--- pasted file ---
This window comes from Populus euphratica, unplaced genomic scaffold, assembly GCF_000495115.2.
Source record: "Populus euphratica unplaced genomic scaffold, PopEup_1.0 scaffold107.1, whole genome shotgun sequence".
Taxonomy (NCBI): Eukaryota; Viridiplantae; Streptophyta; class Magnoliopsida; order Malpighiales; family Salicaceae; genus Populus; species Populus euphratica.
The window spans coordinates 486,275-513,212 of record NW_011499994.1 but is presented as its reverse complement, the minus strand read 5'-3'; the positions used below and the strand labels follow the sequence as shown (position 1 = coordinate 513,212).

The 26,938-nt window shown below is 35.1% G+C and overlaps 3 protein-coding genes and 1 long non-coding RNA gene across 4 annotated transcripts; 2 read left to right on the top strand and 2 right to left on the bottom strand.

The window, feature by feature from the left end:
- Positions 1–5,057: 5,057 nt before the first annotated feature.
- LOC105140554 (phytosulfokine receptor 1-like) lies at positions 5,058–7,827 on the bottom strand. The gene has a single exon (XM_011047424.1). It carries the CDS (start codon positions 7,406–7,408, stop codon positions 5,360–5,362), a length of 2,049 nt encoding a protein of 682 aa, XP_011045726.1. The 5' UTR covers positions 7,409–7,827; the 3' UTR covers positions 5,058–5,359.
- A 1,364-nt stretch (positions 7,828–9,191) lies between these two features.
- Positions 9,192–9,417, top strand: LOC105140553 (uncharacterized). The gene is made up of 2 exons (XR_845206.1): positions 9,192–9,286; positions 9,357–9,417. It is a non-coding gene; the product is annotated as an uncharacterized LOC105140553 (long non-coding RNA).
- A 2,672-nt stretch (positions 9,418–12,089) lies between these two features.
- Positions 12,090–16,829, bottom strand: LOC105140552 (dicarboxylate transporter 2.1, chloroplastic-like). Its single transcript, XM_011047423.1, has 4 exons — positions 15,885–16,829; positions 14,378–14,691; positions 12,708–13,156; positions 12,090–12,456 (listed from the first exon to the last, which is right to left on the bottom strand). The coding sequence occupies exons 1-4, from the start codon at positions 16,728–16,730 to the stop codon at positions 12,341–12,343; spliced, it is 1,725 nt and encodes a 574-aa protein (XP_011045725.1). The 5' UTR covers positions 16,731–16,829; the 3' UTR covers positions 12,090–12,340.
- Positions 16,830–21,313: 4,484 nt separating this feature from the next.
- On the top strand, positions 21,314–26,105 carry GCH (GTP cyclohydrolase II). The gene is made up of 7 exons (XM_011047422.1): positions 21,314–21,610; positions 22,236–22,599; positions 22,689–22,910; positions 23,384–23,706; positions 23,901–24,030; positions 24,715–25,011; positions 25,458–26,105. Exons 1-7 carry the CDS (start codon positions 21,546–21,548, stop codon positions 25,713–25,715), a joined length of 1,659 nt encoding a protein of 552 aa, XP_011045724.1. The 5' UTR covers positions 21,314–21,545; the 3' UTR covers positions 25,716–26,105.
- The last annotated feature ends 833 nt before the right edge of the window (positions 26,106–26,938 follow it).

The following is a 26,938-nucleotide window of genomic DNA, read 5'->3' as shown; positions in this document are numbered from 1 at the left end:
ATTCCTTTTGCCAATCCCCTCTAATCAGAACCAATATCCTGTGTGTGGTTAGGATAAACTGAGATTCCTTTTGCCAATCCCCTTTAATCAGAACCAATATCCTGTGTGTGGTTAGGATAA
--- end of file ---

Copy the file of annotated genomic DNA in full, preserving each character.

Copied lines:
This window comes from Populus euphratica, unplaced genomic scaffold, assembly GCF_000495115.2.
Source record: "Populus euphratica unplaced genomic scaffold, PopEup_1.0 scaffold107.1, whole genome shotgun sequence".
Taxonomy (NCBI): Eukaryota; Viridiplantae; Streptophyta; class Magnoliopsida; order Malpighiales; family Salicaceae; genus Populus; species Populus euphratica.
The window spans coordinates 486,275-513,212 of record NW_011499994.1 but is presented as its reverse complement, the minus strand read 5'-3'; the positions used below and the strand labels follow the sequence as shown (position 1 = coordinate 513,212).

The 26,938-nt window shown below is 35.1% G+C and overlaps 3 protein-coding genes and 1 long non-coding RNA gene across 4 annotated transcripts; 2 read left to right on the top strand and 2 right to left on the bottom strand.

The window, feature by feature from the left end:
- Positions 1–5,057: 5,057 nt before the first annotated feature.
- LOC105140554 (phytosulfokine receptor 1-like) lies at positions 5,058–7,827 on the bottom strand. The gene has a single exon (XM_011047424.1). It carries the CDS (start codon positions 7,406–7,408, stop codon positions 5,360–5,362), a length of 2,049 nt encoding a protein of 682 aa, XP_011045726.1. The 5' UTR covers positions 7,409–7,827; the 3' UTR covers positions 5,058–5,359.
- A 1,364-nt stretch (positions 7,828–9,191) lies between these two features.
- Positions 9,192–9,417, top strand: LOC105140553 (uncharacterized). The gene is made up of 2 exons (XR_845206.1): positions 9,192–9,286; positions 9,357–9,417. It is a non-coding gene; the product is annotated as an uncharacterized LOC105140553 (long non-coding RNA).
- A 2,672-nt stretch (positions 9,418–12,089) lies between these two features.
- Positions 12,090–16,829, bottom strand: LOC105140552 (dicarboxylate transporter 2.1, chloroplastic-like). Its single transcript, XM_011047423.1, has 4 exons — positions 15,885–16,829; positions 14,378–14,691; positions 12,708–13,156; positions 12,090–12,456 (listed from the first exon to the last, which is right to left on the bottom strand). The coding sequence occupies exons 1-4, from the start codon at positions 16,728–16,730 to the stop codon at positions 12,341–12,343; spliced, it is 1,725 nt and encodes a 574-aa protein (XP_011045725.1). The 5' UTR covers positions 16,731–16,829; the 3' UTR covers positions 12,090–12,340.
- Positions 16,830–21,313: 4,484 nt separating this feature from the next.
- On the top strand, positions 21,314–26,105 carry GCH (GTP cyclohydrolase II). The gene is made up of 7 exons (XM_011047422.1): positions 21,314–21,610; positions 22,236–22,599; positions 22,689–22,910; positions 23,384–23,706; positions 23,901–24,030; positions 24,715–25,011; positions 25,458–26,105. Exons 1-7 carry the CDS (start codon positions 21,546–21,548, stop codon positions 25,713–25,715), a joined length of 1,659 nt encoding a protein of 552 aa, XP_011045724.1. The 5' UTR covers positions 21,314–21,545; the 3' UTR covers positions 25,716–26,105.
- The last annotated feature ends 833 nt before the right edge of the window (positions 26,106–26,938 follow it).

The following is a 26,938-nucleotide window of genomic DNA, read 5'->3' as shown; positions in this document are numbered from 1 at the left end:
ATTCCTTTTGCCAATCCCCTCTAATCAGAACCAATATCCTGTGTGTGGTTAGGATAAACTGAGATTCCTTTTGCCAATCCCCTTTAATCAGAACCAATATCCTGTGTGTGGTTAGGATAA